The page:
How do you get started in strength training? Simple, by just moving your body through full range of motion exercises, you have started strength training. Think of exercises like push-ups, pull-ups (maybe not right away), squatting on a chair and standing up without using your hands. If you are a little more advanced than this, you can look into getting a small set of weights for home use (buy them on Amazon, Target, Walmart), choosing an at home all-in-one machine, lots of really good video programs out there (P90X, PiYo) or better yet (in my opinion) getting into the weight room at your gym. Be sure to do at least a little research or get some coaching on what and how to do it.

Diet does matter

I remember those good old days of being able to eat copious amounts of pizza almost daily along with submarine sandwiches for lunch after eating a solid breakfast and still not gaining weight. (*sigh*) While the thought of that is romanticized, I actually enjoy my food more now than ever.

Our ideas on food (what to eat, what is healthy, what to avoid, how much to consume) has changed radically in the past 2 decades. When us 50+’ers were young, the “fat will make you fat” idea was making its way around. Then, of course the pendulum swung the other way to the Adkins style diets where carbs were the absolute enemy. Again, this brings us back to the point of being grateful that we have so much information at our finger tips. If you are willing to sift through it.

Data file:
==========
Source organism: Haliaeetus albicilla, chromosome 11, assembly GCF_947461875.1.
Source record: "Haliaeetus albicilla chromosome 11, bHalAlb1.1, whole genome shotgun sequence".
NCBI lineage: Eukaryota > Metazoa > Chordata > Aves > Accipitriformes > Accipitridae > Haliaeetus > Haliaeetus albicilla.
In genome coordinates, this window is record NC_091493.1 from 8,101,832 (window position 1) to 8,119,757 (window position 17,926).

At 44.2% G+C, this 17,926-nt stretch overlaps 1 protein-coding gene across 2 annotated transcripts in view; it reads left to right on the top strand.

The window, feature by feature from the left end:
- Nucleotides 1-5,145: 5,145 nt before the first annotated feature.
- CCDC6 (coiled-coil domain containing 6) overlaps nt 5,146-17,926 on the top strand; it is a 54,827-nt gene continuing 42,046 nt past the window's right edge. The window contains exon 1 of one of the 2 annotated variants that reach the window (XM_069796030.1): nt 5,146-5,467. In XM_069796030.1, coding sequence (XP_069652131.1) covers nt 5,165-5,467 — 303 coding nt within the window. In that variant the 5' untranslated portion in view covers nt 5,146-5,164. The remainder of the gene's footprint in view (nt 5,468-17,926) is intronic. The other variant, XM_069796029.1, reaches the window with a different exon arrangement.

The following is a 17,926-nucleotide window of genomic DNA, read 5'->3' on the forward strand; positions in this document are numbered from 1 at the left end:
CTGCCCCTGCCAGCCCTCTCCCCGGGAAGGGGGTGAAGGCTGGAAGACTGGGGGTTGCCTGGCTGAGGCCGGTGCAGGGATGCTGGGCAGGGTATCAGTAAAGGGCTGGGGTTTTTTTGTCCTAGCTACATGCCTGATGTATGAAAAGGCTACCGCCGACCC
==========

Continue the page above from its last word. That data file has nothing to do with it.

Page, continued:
There is a diet plan out there to produce just about any result you want to achieve.

The point being, they are out there. You will need to do some research and read some books. There is no shortage of diet plans and options. Even though many of them say they are the ultimate answer, remember that there is no one size fits all for us. You will have to find what works for you and your body.

The easy part believe it or not is picking the diet, the hard part is changing 50 years of food programming to make it happen.

This is where I put in a shameless plug for the SupawesomeLife Cooking System or SLCS. Out of all the things talked about in this article, the absolute hardest thing is staying on the diet plan you selected. There are so many recipes that are so new to most of us that food prep time increases exponentially. SLCS can help you cut that back down to normal levels or less. We produce 30 meals in 3 man hours that are 100% within our food plan. That one gets a mic drop. Plenty of free information on SLCS here on the SL Cooking System section of our web site.

Summary in bullet points

  • As people in our 50’s it is more important to us to stay active now than ever in our lives. We want to retire and still be able to move and travel. We want to be able to pick up our grandkids. We want to be around to see our grandkids grow up.
  • Strength training continues to be shown as the best form of exercise as we age. The form of strength training can be yoga sculpt, boot camps, or an assortment of body weight movements. What is important is that we are putting healthy stress on our muscles and skeletons to let our bodies know we are still using them.
  • Diet is the fuel that makes all this work and the fuel needs to be used. The time you invest learning about nutrition will be returned to you in years of life.